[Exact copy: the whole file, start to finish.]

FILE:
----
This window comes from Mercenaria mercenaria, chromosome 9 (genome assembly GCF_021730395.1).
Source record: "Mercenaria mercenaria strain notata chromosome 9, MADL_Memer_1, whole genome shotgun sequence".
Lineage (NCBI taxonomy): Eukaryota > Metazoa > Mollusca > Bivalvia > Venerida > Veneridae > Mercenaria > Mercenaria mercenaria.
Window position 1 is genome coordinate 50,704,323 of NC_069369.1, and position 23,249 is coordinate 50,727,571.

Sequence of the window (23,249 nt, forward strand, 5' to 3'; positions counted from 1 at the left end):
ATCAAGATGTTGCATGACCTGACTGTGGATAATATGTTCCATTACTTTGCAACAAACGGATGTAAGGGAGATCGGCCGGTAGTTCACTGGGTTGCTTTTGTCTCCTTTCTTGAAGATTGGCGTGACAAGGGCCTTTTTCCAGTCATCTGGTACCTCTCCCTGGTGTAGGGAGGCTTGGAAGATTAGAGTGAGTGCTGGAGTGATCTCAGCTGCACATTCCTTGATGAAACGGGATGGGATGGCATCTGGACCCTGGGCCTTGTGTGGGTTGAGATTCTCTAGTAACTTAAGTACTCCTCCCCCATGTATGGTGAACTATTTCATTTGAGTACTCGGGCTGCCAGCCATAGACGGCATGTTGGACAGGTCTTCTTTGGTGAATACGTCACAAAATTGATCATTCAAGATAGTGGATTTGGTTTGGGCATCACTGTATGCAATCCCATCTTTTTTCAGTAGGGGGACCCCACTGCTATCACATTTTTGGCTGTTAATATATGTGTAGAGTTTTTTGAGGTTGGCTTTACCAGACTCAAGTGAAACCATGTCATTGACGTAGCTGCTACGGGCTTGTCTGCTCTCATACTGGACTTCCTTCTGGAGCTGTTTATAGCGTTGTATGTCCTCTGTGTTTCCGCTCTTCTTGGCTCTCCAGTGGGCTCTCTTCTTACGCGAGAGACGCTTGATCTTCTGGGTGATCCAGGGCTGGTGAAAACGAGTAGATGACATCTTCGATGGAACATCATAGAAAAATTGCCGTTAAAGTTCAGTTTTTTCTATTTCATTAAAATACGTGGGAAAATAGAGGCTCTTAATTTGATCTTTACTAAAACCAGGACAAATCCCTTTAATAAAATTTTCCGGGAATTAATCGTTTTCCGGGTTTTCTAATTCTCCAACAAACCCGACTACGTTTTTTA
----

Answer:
This window comes from Mercenaria mercenaria, chromosome 9 (genome assembly GCF_021730395.1).
Source record: "Mercenaria mercenaria strain notata chromosome 9, MADL_Memer_1, whole genome shotgun sequence".
Lineage (NCBI taxonomy): Eukaryota > Metazoa > Mollusca > Bivalvia > Venerida > Veneridae > Mercenaria > Mercenaria mercenaria.
Window position 1 is genome coordinate 50,704,323 of NC_069369.1, and position 23,249 is coordinate 50,727,571.

Sequence of the window (23,249 nt, forward strand, 5' to 3'; positions counted from 1 at the left end):
ATCAAGATGTTGCATGACCTGACTGTGGATAATATGTTCCATTACTTTGCAACAAACGGATGTAAGGGAGATCGGCCGGTAGTTCACTGGGTTGCTTTTGTCTCCTTTCTTGAAGATTGGCGTGACAAGGGCCTTTTTCCAGTCATCTGGTACCTCTCCCTGGTGTAGGGAGGCTTGGAAGATTAGAGTGAGTGCTGGAGTGATCTCAGCTGCACATTCCTTGATGAAACGGGATGGGATGGCATCTGGACCCTGGGCCTTGTGTGGGTTGAGATTCTCTAGTAACTTAAGTACTCCTCCCCCATGTATGGTGAACTATTTCATTTGAGTACTCGGGCTGCCAGCCATAGACGGCATGTTGGACAGGTCTTCTTTGGTGAATACGTCACAAAATTGATCATTCAAGATAGTGGATTTGGTTTGGGCATCACTGTATGCAATCCCATCTTTTTTCAGTAGGGGGACCCCACTGCTATCACATTTTTGGCTGTTAATATATGTGTAGAGTTTTTTGAGGTTGGCTTTACCAGACTCAAGTGAAACCATGTCATTGACGTAGCTGCTACGGGCTTGTCTGCTCTCATACTGGACTTCCTTCTGGAGCTGTTTATAGCGTTGTATGTCCTCTGTGTTTCCGCTCTTCTTGGCTCTCCAGTGGGCTCTCTTCTTACGCGAGAGACGCTTGATCTTCTGGGTGATCCAGGGCTGGTGAAAACGAGTAGATGACATCTTCGATGGAACATCATAGAAAAATTGCCGTTAAAGTTCAGTTTTTTCTATTTCATTAAAATACGTGGGAAAATAGAGGCTCTTAATTTGATCTTTACTAAAACCAGGACAAATCCCTTTAATAAAATTTTCCGGGAATTAATCGTTTTCCGGGTTTTCTAATTCTCCAACAAACCCGACTACGTTTTTTA